If you took a tour of your local farmers market, what would you see? Many local markets are held in open fields in city parks or even in parking lots. Conditions may be less than sanitary. You are likely to observe fruits and vegetables displayed on the ground rather than being held at least six inches above this surface, as would be required in food storage areas of restaurants or grocery stores. You are also likely to encounter customers or even vendors bringing their dogs into the market area and having access to displays. You may or may not see handwashing facilities or at least hand sanitizer being provided in the market. Some of the produce may already be packaged in open bags for customers to pick up, or customers may be allowed to handle and select their own produce. You may even see stations where customers can bring produce they have just purchased to be juiced or blended into healthy shakes—with no evidence of facilities for washing produce, hands or equipment. You may see displays where customers can sample cut produce that is not being kept on ice or refrigerated. You may also see entrepreneurs who are making and selling food products that you hope are at least following cottage food regulations. As a food safety professional, you see opportunities for increased risk of foodborne illness.
Judy’s comments are bang-on, lots of people shop at the farmers market, have various perceptions and may not see the world through the eyes of a food microbiologist. The conversation I had with the cider vendor led me to revisit a project idea we’ve had steeping for a while: what questions do I ask at the farmers’ market – and what do I think the answers should be? Stuff like what does the producer do to evaluate the safety of the water they use, do they use composted manure, how do they handle ill staff who show up to pick?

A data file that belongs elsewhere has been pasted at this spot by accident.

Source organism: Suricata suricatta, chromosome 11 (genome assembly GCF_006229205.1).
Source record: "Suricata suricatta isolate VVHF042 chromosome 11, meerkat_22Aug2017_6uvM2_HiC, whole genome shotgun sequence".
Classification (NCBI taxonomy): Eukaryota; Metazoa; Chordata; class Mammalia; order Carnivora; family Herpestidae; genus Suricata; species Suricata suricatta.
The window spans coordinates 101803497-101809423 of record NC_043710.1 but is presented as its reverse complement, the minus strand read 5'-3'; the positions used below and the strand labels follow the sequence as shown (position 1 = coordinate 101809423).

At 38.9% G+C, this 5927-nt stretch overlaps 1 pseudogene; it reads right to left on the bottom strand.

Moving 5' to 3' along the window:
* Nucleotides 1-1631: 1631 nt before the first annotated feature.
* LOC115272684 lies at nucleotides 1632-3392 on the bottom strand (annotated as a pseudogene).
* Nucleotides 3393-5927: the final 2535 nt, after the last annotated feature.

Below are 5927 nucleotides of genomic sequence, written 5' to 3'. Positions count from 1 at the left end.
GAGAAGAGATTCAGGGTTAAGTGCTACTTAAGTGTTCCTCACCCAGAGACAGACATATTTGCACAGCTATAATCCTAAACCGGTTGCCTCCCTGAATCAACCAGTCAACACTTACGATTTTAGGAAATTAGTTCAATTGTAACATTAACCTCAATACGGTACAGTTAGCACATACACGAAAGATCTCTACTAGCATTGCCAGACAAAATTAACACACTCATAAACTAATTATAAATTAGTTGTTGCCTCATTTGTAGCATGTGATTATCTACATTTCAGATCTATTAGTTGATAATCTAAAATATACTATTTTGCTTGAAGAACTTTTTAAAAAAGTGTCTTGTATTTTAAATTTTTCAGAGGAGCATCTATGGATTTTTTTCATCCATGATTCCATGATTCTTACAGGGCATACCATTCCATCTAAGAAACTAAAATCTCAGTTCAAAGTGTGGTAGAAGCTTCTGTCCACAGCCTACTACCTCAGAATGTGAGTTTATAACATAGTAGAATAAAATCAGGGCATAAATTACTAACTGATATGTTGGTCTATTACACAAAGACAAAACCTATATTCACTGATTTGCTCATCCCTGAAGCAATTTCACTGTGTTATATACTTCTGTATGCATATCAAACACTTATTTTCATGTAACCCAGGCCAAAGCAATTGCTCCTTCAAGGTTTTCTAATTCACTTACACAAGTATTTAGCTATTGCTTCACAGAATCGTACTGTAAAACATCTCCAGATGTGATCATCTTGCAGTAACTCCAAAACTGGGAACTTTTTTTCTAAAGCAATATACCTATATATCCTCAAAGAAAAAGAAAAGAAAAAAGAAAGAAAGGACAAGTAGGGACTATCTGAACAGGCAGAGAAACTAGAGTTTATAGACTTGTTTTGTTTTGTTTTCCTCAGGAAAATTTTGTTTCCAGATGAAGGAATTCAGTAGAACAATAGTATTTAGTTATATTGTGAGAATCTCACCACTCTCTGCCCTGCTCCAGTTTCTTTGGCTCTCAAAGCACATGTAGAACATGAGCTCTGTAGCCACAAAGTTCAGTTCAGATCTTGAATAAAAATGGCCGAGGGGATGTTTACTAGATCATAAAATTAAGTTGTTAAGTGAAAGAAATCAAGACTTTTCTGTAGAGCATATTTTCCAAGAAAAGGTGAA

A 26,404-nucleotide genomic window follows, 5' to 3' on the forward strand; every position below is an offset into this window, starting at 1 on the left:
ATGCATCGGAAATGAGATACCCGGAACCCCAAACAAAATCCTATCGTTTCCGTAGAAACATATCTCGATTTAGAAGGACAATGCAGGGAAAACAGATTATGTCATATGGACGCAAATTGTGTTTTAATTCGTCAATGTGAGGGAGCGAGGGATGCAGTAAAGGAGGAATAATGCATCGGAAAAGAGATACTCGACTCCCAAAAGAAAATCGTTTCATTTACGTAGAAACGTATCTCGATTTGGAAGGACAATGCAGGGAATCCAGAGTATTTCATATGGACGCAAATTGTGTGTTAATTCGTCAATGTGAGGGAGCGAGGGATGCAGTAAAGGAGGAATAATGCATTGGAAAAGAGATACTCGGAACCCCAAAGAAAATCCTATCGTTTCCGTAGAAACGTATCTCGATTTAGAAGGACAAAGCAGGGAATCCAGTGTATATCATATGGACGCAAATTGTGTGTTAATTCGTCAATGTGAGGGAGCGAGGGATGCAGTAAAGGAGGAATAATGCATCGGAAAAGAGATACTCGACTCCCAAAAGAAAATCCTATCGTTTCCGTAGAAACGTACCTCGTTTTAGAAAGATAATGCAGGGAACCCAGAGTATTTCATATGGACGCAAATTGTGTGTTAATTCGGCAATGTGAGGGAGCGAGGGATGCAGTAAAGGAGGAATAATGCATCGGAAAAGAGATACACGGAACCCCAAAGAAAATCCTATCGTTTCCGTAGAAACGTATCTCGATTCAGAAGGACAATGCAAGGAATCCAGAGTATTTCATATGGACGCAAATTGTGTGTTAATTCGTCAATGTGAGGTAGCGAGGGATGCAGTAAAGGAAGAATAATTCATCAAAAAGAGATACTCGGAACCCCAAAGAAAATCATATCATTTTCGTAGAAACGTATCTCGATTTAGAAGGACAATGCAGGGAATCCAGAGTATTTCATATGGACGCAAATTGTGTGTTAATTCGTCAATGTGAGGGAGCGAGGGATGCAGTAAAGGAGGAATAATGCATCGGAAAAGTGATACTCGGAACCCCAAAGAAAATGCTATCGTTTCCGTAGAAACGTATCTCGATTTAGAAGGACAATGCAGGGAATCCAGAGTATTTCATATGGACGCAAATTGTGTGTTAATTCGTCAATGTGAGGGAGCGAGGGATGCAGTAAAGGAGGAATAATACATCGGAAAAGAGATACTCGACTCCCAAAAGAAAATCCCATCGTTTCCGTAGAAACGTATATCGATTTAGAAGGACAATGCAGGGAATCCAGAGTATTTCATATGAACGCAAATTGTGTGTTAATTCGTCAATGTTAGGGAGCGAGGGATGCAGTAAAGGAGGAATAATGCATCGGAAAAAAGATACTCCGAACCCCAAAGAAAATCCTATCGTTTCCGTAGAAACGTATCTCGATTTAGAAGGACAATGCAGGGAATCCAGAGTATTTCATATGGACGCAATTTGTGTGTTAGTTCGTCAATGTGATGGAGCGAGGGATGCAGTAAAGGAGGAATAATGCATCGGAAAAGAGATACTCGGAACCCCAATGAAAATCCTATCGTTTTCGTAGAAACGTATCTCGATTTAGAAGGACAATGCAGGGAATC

I have linked a draft of a document that captures those questions and more and I’m asking the online food safety nerds to share additional thoughts and questions to make the document more robust. Feel free to add a comment here on the blog, tweet @benjaminchapman, post a comment on our Facebook page or use old fashioned e-mail.
The Food and Drug Administration began requireing foods be labeled with the nutrition facts panel more than 20 years ago. With the exception of addition of trans fats in 2006, the label has remained pretty much the same, until now. The FDA is proposing some rather bold changes to the look and content of the nutrition label.
The biggest and most helpful change for consumers may be the addition of added sugars to the label. The Dieatray Guidelines for Americans suggests that added sugar should be decreased. However, the average consumer would have a hard time estimating the amount of added sugar consumed. The current label does not dicern between added sugar or sugar naturally occurring in the food. Strawberry yogurt, for example, may have 22 grams of sugar but how much of that is added sugar and how much is being contributed by the lactose in the yogurt or the fructose in the strawberries. The new label will make it easy to see the difference.
Another important change is the serving size. Regardless of the size, a container designed for a single user will have 1 serving. For example, a soft drink may be 12 or 22 ounces but if it is deemed to most likely be consumed in one sitting, it will have 1 serving. Other serving sizes are eing updated to reflect more typical servings. Other changes can be seen in the graphic below.
There will be a 90 day comment period then the FDA will decide on a final version of the new label.
Do you think the new label is an improvement?